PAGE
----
AUSTIN — As the trial of Attorney General Ken Paxton continues its second week, more details about the role George P. Bush allegedly played in the impeachment effort have come to light.
Paxton’s defense team has advanced the theory that a Bush political network has worked for years to oust the attorney general, as reported by The Dallas Express.
During cross-examination, it was noted that disgruntled employees of the Office of the Attorney General (OAG) went to the FBI on September 30 regarding potential unlawful conduct by Paxton. The very next day, Bush reactivated his law license after a 10-year hiatus.
Furthermore, many of the whistleblowers had retained Bush-affiliated lawyer Johnny Sutton to represent them in the matter. However, during the trial, it was revealed that Sutton had not charged them over the course of three years and that fees had hardly been discussed.
Ryan Vassar explained, “He has agreed to bill us at a future date.”
Sutton was the criminal justice policy director for George P. Bush’s uncle, George W. Bush while the latter served as the governor of Texas. Sutton also led the Department of Justice transition team for George W. Bush after he was elected president.
Bush then named Sutton associate deputy attorney general before appointing him as U.S. attorney for the Western District of Texas, a position he held from November 2001 to April 2009.
Sutton also notoriously prosecuted several border patrol agents while acting as a U.S. attorney, apparently giving drug traffickers legal immunity in order to secure the agents’ convictions. Sen. Dianne Feinstein (D-CA) claimed Sutton had a “prosecutorial over-reaction” following a congressional hearing on the subject in 2007.
“You weren’t going after cartels in this case,” the senator said. “You were going after Border Patrol agents.”
Throughout the case, Sutton was “vigorously supported” by President George W. Bush, while congressmen called the prosecutions “the worst betrayal of American defenders I have ever seen,” per the Washington Times. Bush eventually commuted the agents’ sentences in 2009, but President Donald Trump actually pardoned them in 2020.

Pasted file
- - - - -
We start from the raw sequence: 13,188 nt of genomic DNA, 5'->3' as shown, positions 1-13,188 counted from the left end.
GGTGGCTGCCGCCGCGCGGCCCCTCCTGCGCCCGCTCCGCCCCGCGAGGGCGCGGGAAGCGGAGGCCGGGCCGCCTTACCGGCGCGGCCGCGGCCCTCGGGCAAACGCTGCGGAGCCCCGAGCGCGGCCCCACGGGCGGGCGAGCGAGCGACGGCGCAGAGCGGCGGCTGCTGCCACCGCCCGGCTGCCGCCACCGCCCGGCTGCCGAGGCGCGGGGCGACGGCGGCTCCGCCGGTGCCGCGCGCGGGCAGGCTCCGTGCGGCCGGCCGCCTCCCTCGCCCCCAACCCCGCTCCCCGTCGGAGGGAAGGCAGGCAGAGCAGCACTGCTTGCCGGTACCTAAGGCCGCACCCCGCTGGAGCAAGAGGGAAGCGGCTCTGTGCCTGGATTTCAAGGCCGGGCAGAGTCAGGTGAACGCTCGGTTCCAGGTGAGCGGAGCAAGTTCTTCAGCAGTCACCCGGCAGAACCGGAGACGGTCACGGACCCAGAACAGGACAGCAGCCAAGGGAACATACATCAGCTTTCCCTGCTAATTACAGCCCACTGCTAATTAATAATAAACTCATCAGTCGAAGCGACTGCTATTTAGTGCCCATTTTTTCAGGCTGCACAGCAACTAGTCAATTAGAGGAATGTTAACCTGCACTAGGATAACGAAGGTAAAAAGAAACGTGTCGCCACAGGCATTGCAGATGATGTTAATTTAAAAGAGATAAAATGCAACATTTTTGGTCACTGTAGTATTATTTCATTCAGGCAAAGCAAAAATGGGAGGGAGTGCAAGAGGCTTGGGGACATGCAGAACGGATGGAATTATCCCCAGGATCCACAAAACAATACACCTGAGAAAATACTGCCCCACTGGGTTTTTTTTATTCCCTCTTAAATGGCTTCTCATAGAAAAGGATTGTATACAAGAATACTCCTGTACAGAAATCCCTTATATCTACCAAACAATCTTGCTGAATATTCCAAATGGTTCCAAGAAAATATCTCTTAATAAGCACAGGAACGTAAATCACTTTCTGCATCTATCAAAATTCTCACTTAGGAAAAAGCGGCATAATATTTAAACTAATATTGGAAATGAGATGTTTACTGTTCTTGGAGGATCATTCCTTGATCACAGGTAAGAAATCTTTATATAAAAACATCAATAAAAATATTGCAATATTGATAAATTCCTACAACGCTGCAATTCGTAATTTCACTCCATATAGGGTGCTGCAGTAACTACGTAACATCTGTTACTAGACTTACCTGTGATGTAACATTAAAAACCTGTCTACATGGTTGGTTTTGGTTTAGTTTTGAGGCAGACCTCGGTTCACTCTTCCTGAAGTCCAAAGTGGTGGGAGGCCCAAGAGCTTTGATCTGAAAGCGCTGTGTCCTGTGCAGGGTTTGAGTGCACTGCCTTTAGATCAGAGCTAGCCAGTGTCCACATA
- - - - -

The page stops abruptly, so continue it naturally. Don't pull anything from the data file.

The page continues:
Additionally, more details regarding Bush’s alleged connection to the events related to Paxton’s impeachment have been revealed since the start of the trial by an investigative reporter who goes by the name Blue Canaries.
Prior to his attempt to unseat Paxton as attorney general, George P. Bush was Texas land commissioner after being elected in 2014. Before this, he founded the real estate equity firm Pennybacker Capital and St. Augustine Partners, an oil and gas consulting firm, in 2007.
By 2020, Austin real estate investor Nate Paul, a central figure in the impeachment proceedings against Paxton, had several of his properties raided by law enforcement, his assets frozen, and eventually, his properties foreclosed on.
Despite several attempts to forestall the foreclosure auctions, his properties went to the auction block in 2021. All of the properties were won by “entities connected to two powerful real estate firms: Karlin Real Estate LLC and Pennybacker Capital,” per the Austin Business Journal.
Additionally, potential bidders “complained they weren’t allowed to bid on the World Class properties because trustees would only [accept] cashier’s checks … which multiple attendees said was atypical at foreclosure sales.”
As previously noted, Pennybacker Capital, which acquired the building that housed Paxton associate Nate Paul’s headquarters, was founded by Bush. The firm had also filed a nearly $16 million claim on Paul’s company during the bankruptcy proceedings for another property, but it was dismissed in court.
A few years before Pennybacker bought Paul’s properties, Bush in his capacity as land commissioner in 2017 reportedly used the General Land Office (GLO) to invest around $75 million from the Texas Permanent School Fund into his real estate company. The GLO controls the Real Estate Special Fund Account “to invest in real property on behalf of the Permanent School Fund.”
Bush also used the GLO to retain Johnny Sutton’s law firm, Ashcroft, for legal services worth nearly $180,000 in 2022 alone.
During this time, Sutton was representing the whistleblowers, who reported Paxton to the FBI based on their “good faith belief” that criminal misconduct had occurred, as reported by The Dallas Express.